Neural Plasticity

Neuroplasticity of Language Networks

Publishing date
02 Dec 2016
Submission deadline
15 Jul 2016

1Northwestern University, Illinois, USA

2Mass General Hospital, Massachusetts, USA

3Boston University of California, Massachusetts, USA

4Johns Hopkins University, Maryland, USA

Neuroplasticity of Language Networks


Understanding how the brain recovers from impaired language processing resulting from injury (i.e., stroke) is relevant to efforts to optimize recovery of function as well as to addressing basic questions about neural plasticity in adulthood. It remains unclear (1) whether spared neural tissue within and/or outside the network for normal language processing is sufficiently plastic to support language recovery, (2) whether contralesional (usually right hemisphere) and/or ipsilesional (particularly perilesional) tissue is recruited, or whether domain-general cortical regions are critical in recovery, (3) which, if any, recruitment pattern is associated with better recovery, and (4) if recruitment patterns differ depending on domain of language impairment (i.e., morphosyntax, orthography, phonology, and semantics)? Also unclear is the impact on recovery of neurobiological variables, including lesion volume and location, vascular deficiencies (e.g., weak or delay hemodynamic response function, hypoperfusion), white matter integrity, and resting state connectivity as well as neurocognitive factors, including working memory and skill acquisition capacities (i.e., implicit and explicit learning).

The aim of this special issue is bringing together research addressing these questions in well-controlled studies using group or single-subject experimental approaches and state-of-the-art neuroimaging methods.

Potential topics include, but are not limited to:

  • The morphophysiological integrity of nonnecrosed neural tissue (e.g., contralesional and/or ipsilesional) and its role in language recovery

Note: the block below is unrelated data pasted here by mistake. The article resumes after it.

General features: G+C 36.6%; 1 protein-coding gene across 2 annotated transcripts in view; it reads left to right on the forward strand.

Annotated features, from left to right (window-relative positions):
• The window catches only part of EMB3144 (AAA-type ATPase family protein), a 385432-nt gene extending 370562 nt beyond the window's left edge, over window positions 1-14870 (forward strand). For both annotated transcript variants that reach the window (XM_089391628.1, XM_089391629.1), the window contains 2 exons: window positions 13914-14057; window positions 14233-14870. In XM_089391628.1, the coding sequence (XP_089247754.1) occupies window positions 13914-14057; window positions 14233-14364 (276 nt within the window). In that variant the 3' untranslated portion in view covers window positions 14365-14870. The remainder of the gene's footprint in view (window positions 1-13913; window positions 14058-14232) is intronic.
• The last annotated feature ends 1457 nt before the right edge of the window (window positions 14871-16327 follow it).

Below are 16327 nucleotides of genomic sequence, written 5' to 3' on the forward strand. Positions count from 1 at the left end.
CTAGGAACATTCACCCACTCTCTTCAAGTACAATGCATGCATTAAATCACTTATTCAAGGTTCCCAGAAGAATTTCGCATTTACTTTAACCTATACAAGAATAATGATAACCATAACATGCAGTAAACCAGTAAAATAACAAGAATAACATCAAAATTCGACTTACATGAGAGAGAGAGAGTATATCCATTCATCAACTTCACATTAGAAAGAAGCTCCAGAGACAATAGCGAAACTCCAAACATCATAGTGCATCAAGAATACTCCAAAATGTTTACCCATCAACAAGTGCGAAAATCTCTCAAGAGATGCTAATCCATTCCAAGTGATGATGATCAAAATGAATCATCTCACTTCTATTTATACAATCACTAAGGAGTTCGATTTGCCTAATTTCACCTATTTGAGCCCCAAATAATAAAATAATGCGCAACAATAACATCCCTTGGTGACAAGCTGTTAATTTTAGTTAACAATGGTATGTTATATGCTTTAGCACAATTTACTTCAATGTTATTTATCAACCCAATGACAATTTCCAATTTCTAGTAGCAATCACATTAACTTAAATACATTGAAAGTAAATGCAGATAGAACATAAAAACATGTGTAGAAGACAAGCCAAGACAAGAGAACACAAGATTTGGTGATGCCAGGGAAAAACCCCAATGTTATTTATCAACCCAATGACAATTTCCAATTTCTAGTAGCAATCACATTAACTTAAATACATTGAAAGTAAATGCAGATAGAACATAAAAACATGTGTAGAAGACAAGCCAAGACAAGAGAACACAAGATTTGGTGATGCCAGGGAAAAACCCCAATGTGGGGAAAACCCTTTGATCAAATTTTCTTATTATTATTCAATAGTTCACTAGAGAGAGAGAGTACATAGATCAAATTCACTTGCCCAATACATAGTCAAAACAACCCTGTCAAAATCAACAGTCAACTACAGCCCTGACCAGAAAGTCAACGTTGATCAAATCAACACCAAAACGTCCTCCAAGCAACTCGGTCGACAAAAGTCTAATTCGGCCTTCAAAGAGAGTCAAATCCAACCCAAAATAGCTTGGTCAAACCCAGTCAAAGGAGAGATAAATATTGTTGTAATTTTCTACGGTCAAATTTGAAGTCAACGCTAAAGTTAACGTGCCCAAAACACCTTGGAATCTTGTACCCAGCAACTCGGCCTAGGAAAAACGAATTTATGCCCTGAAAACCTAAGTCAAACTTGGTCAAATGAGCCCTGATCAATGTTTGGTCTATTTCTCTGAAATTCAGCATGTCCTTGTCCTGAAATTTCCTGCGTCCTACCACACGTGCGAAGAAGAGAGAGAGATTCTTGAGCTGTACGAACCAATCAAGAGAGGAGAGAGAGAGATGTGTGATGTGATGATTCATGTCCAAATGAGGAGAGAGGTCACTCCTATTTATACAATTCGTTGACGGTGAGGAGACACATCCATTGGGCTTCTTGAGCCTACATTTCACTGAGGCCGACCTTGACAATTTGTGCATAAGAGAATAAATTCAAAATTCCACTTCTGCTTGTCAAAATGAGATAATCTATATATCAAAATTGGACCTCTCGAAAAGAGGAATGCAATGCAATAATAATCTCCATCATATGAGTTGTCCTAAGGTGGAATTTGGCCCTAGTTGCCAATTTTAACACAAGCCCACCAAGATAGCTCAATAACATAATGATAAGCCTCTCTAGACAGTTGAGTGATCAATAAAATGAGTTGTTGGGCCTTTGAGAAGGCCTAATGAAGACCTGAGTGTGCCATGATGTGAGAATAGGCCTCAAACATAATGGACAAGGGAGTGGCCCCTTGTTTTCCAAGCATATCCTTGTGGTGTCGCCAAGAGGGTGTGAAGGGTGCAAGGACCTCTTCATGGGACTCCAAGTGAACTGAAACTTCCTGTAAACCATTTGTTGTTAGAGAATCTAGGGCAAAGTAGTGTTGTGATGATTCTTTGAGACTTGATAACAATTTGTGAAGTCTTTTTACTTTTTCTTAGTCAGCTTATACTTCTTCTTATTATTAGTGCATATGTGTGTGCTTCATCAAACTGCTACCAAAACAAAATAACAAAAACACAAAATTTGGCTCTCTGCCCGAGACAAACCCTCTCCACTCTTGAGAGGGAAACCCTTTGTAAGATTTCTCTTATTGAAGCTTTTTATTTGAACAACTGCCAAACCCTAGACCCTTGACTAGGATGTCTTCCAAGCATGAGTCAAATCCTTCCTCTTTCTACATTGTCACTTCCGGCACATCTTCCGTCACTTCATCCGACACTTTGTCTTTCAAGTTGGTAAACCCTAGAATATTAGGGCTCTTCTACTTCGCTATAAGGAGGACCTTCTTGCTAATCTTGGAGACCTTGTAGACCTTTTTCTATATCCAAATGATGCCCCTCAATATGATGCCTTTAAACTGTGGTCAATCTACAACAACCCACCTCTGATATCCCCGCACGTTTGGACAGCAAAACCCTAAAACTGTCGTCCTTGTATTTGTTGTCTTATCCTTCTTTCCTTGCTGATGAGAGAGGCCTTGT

• The role of white matter tracts in language recovery (e.g., longitudinal tractography studies)
  • Connectome-based examinations of language recovery in aphasia (e.g., language, default, and other networks)
  • Neurocognitive factors associated with language recovery (e.g., working memory, learning, and executive function)
  • The role of domain-specific treatment on recovery of language (e.g., morphosyntactic, orthographic, phonological, and semantic)


  • Special Issue
  • - Volume 2017
  • - Article ID 5601509
  • - Research Article

Right Hemisphere Grey Matter Volume and Language Functions in Stroke Aphasia

Sladjana Lukic | Elena Barbieri | ... | Cynthia K. Thompson
  • Special Issue
  • - Volume 2017
  • - Article ID 2361691
  • - Research Article

Intrahemispheric Perfusion in Chronic Stroke-Induced Aphasia

Cynthia K. Thompson | Matthew Walenski | ... | Todd B. Parrish
  • Special Issue
  • - Volume 2017
  • - Article ID 2761913
  • - Research Article

The Cognitive Neuroplasticity of Reading Recovery following Chronic Stroke: A Representational Similarity Analysis Approach

Simon Fischer-Baum | Ava Jang | David Kajander
  • Special Issue
  • - Volume 2017
  • - Article ID 8740353
  • - Research Article

Right Hemisphere Remapping of Naming Functions Depends on Lesion Size and Location in Poststroke Aphasia

Laura M. Skipper-Kallal | Elizabeth H. Lacey | ... | Peter E. Turkeltaub
  • Special Issue
  • - Volume 2016
  • - Article ID 8797086
  • - Research Article

The Role of the Cognitive Control System in Recovery from Bilingual Aphasia: A Multiple Single-Case fMRI Study

Narges Radman | Michael Mouthon | ... | Jean-Marie Annoni
  • Special Issue
  • - Volume 2016
  • - Article ID 9674790
  • - Review Article

Adaptive Plasticity in the Healthy Language Network: Implications for Language Recovery after Stroke

Gesa Hartwigsen
Neural Plasticity
 Journal metrics
See full report
Acceptance rate19%
Submission to final decision129 days
Acceptance to publication24 days
Journal Citation Indicator0.550
Impact Factor3.144

Article of the Year Award: Outstanding research contributions of 2021, as selected by our Chief Editors. Read the winning articles.